TUCSON, Ariz. – If he appears against the LA Galaxy on March 4 (7pm PT, FS1) at the start of the 2018 MLS regular season, Portland Timbers midfielder Diego Chara’s broken metatarsal will have cost him only one missed competitive game.
But, oh, what a game to miss. With the Timbers already hamstrung by injuries, the team’s midfield linchpin was injured early in Portland’s 0-0, first-leg draw at the Houston Dynamo in last season’s 2017 Audi MLS Cup Western Conference Semifinals. Condemned to the sidelines for leg two, Chara saw Portland’s season came to an end, losing 2-1 to the Dynamo at Providence Park.
That finality – and the fact it came so quickly after a first-place, regular-season finish in the Western Conference – gave Chara’s injury a last-straw feel. Fanendo Adi, Sebastián Blanco, and Larrys Mabiala were also unable to start that final game against Houston, but since his arrival in Portland seven years ago, Chara has always felt particularly irreplaceable.
“Sometimes I spend time watching last year’s games, and I feel sad, because we had a very good opportunity to be champions again,” Chara says, when asked about how the 2017 season ended.
It was the first major injury Chara has suffered since signing with Portland in 2011, though the record books are unlikely to remember it. Since joining MLS, Chara has never failed to make at least 28 appearances in a season. This year, with most of his recovery coming during the offseason, Chara should miss almost no competitive time despite what will be a near-four-month ailment.
Those months have been very real for Chara, though. Beyond the disappointment of 2017’s end, Chara’s spent significant time unable to work, train or even consider any activity with a ball. The identity players are deprived of when they aren’t themselves cannot be touched by a mere games-lost number.
“I felt bad, really bad, because I love playing soccer,” Chara says. “Sometimes I feel between sad and bad because I can’t help my teammates on the field. I try to help off the field, to give the team a good mentality. I try to get everybody ready for each game. But for me, it was very hard.”
That difficulty was augmented by a sense of déjà vu, one which, back in November, immediately told Chara his 2017 was over.
“That game against Houston, I felt terrible, because nine years ago, I had the same injury in the other foot,” Chara remembers, recalling his pre-MLS time in Colombia, with Deportes Tolima.
“That memory came back to me,” he says. “I thought, ‘Okay, I need to be ready for this, because it’s a long recovery; a long time to wait, to be ready again.’ Unfortunately, it was a difficult time for me.”
Those difficulties were compounded six days later, when the Dynamo ended Portland’s season at Providence Park. They continued over the next few months, as his foot first began to recover, and became more poignant as the Timbers new team began to assemble.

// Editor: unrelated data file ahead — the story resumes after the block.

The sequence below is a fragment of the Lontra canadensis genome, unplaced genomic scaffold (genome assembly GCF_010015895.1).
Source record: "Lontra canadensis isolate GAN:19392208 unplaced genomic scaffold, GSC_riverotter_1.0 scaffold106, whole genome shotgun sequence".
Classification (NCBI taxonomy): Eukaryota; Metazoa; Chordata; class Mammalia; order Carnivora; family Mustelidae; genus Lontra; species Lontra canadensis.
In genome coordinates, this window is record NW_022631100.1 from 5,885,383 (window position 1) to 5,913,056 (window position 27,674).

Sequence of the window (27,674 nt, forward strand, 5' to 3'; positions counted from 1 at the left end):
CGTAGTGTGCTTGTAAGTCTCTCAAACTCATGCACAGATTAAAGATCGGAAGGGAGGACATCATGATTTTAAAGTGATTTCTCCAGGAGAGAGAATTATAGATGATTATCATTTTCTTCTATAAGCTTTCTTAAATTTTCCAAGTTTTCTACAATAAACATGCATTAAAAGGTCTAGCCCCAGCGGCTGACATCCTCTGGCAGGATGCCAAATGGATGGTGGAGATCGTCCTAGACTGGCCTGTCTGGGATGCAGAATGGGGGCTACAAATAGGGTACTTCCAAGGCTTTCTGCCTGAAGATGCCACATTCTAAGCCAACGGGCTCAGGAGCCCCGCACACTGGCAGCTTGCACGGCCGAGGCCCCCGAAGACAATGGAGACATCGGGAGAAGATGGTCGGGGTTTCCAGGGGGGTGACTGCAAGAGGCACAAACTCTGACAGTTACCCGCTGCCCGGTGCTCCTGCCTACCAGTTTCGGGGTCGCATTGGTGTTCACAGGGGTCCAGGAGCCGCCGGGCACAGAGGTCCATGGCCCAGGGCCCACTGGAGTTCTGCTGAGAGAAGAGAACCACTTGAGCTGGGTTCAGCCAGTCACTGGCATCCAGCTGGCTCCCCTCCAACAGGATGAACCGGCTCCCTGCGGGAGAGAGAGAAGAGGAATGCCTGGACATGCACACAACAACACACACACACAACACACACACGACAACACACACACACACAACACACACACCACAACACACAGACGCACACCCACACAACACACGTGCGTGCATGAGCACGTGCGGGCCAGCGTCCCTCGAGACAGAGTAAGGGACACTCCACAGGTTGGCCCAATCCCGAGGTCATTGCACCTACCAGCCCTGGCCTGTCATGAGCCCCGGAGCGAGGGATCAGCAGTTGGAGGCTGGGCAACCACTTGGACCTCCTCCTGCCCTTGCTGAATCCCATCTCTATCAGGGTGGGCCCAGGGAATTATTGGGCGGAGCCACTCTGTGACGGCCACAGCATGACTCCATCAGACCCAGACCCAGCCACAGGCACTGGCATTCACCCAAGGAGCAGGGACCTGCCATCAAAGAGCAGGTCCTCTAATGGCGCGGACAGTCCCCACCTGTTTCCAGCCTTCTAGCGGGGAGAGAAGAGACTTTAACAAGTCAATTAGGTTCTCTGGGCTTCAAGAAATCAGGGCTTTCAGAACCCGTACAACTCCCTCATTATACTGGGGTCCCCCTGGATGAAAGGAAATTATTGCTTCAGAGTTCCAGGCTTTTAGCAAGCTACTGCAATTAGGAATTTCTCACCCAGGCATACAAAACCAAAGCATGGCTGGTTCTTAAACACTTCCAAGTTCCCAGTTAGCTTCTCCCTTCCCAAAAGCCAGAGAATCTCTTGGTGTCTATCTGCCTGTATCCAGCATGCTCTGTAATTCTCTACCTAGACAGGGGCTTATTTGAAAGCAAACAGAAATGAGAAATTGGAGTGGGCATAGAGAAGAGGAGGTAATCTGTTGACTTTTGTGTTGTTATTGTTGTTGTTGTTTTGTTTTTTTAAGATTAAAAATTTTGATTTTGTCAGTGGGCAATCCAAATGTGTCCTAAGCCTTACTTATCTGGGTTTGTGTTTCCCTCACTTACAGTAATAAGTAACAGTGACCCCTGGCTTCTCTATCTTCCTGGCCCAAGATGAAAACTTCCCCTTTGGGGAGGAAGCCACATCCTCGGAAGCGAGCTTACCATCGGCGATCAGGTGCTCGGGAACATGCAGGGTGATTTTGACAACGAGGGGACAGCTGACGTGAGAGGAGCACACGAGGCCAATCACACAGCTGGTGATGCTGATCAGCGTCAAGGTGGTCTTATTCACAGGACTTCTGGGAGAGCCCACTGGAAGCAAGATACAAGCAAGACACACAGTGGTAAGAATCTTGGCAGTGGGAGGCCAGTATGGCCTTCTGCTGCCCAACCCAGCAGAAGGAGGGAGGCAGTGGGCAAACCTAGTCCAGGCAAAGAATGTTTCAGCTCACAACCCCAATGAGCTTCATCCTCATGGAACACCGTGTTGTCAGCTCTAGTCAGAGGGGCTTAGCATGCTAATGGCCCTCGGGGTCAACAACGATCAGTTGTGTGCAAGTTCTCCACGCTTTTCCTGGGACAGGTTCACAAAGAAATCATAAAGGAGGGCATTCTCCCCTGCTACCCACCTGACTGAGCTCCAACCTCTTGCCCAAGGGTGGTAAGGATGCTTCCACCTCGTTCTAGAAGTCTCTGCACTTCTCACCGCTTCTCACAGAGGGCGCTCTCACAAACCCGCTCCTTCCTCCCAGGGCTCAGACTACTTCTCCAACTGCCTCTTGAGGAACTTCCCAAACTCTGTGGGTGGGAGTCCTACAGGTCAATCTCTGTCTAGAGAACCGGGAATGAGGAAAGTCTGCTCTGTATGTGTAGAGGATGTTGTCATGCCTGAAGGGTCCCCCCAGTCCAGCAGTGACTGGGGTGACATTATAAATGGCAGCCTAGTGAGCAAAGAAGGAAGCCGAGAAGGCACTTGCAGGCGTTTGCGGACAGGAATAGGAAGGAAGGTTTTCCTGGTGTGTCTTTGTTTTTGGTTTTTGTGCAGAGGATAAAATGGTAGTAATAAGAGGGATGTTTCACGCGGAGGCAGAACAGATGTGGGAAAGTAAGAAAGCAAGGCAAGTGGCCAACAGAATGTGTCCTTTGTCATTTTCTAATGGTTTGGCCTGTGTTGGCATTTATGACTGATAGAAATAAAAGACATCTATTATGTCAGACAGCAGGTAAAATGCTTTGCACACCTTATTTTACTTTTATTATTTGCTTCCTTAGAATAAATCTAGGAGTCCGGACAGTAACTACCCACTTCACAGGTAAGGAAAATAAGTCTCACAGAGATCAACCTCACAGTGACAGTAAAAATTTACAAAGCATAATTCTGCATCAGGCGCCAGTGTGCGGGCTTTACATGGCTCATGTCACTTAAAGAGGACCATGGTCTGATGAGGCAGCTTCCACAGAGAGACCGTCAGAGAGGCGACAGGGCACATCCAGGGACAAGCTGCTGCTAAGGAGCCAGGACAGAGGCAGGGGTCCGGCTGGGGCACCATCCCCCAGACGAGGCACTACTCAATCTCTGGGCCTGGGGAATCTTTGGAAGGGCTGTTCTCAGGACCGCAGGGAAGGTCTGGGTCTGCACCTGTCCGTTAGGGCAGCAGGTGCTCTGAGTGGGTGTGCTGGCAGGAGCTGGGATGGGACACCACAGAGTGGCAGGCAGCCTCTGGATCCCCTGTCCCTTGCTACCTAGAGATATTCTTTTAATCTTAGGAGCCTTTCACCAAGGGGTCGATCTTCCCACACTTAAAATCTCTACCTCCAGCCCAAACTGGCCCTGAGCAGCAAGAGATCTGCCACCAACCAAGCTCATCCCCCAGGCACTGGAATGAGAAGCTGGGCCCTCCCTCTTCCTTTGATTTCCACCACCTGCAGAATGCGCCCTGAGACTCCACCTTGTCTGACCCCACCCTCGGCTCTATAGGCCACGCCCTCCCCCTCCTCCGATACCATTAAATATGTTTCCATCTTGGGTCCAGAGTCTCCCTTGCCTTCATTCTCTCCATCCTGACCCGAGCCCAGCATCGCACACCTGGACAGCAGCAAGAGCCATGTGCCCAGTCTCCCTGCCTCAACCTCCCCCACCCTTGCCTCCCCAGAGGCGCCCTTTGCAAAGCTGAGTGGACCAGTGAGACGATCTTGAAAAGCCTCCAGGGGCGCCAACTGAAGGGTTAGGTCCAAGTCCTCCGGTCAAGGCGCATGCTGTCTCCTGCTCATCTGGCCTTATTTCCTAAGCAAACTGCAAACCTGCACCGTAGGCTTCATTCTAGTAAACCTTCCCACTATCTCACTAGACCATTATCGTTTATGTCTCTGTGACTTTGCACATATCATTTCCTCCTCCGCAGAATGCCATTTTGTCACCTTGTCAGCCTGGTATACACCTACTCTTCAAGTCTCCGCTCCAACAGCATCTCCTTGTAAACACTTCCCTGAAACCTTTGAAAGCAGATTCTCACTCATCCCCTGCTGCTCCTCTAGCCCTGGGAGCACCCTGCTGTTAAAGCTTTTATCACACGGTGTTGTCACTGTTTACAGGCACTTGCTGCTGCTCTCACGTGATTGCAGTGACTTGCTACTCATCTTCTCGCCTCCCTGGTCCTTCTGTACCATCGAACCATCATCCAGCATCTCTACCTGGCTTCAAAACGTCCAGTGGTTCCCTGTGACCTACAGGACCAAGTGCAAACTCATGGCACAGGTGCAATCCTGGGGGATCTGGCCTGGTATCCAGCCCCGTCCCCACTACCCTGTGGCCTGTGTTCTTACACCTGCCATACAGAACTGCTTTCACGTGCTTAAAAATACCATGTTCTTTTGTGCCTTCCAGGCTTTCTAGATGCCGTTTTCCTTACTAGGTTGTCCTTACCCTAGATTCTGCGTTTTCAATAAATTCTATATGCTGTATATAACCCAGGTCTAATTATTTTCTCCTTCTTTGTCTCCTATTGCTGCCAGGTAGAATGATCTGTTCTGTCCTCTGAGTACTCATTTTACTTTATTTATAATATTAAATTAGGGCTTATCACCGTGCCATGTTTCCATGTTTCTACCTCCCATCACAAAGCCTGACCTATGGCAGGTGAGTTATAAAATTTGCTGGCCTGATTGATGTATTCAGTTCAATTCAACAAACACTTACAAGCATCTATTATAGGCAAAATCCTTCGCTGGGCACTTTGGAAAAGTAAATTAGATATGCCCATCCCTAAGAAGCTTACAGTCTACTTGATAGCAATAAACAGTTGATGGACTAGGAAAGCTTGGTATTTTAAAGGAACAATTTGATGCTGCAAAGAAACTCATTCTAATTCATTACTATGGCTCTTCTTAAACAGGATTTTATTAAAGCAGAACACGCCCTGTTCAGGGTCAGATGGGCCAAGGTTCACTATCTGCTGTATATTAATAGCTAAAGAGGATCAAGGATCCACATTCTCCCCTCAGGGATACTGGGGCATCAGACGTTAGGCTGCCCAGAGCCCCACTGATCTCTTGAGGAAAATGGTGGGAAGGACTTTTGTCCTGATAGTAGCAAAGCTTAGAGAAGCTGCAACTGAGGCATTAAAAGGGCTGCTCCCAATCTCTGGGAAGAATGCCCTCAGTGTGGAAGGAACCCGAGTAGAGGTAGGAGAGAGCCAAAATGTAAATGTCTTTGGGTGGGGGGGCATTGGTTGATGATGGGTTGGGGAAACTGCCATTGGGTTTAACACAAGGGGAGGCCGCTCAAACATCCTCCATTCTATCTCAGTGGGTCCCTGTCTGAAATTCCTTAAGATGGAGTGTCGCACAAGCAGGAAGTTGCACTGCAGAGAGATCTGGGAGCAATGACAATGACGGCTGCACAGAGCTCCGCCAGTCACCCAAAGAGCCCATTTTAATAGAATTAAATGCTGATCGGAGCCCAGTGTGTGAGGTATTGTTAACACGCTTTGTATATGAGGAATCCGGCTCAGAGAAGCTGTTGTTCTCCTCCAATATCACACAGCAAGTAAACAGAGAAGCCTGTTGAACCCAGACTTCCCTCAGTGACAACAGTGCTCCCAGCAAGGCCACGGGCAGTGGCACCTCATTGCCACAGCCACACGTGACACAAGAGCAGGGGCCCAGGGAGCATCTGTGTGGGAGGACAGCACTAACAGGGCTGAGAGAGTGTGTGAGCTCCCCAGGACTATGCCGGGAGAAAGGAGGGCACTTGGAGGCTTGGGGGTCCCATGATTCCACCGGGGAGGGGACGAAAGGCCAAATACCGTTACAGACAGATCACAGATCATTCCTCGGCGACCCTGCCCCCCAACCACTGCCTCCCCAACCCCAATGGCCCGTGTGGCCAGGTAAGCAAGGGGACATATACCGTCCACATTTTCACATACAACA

I am very happy to have played my first few minutes of preseason back from the injury. the hard work is paying off. Big thanks to the team of doctors and physical therapists and everyone else involved. #RCTID #PTFC https://t.co/W5sCUN6GZG— Diego Chara (@DiegoChara21) February 22, 2018
As a new coaching staff arrived and different faces began occupying old teammates’ lockers, Chara spent much of his field time on the side, doing physical therapy designed to get his foot back to full strength. The role he’s played off the field, however, as one of the most-tenured players in the team’s locker room, has continued to be vital, particularly with young players like midfielder 19-year old Cristhian Paredes coming into the club.
“I think [my leadership role is] very important,” Chara says, explaining his injury hasn’t prevented him from being part of the group. “Cristhian is coming from the Mexican league. That’s really different than Major League Soccer.
“I think my role with [new players] is to try to explain the rules, or explain the level in the league. Sometimes, we spend time talking about that, and these guys are very good players – talented players. I think they have a very good opportunity to be great players in Major League Soccer.”
As those players have been integrated, Chara’s on-field activity has increased, even if he has still been experiencing issues from his layoff. Although he looked like his normal self in his brief spell in a preseason win against the New York Red Bulls on Wednesday, it’s going to take more than a few minutes of game time to get back to normal.
“To be honest, right now, I feel like I need more time,” he said, in the days before his run-out against New York. “Sometimes, my feet still feel a bit sore. I want to make sure the soreness is gone before I’m ready for full training.”
That point came on Feb. 17, when Chara took part in his first live action of the spring. Over the next three days, progress continued, so much so that the first major injury of Chara’s Portland life is starting to fade into the past.
Now, in addition to monitoring his foot, Chara’s recovery is about building back up to 90 minutes fitness. His months without soccer are finally behind him, and while he may not yet be his marauding, relentless self, his preseason’s first action showed he’s not far off.
Soon, we will finally see the return of the real Diego Chara.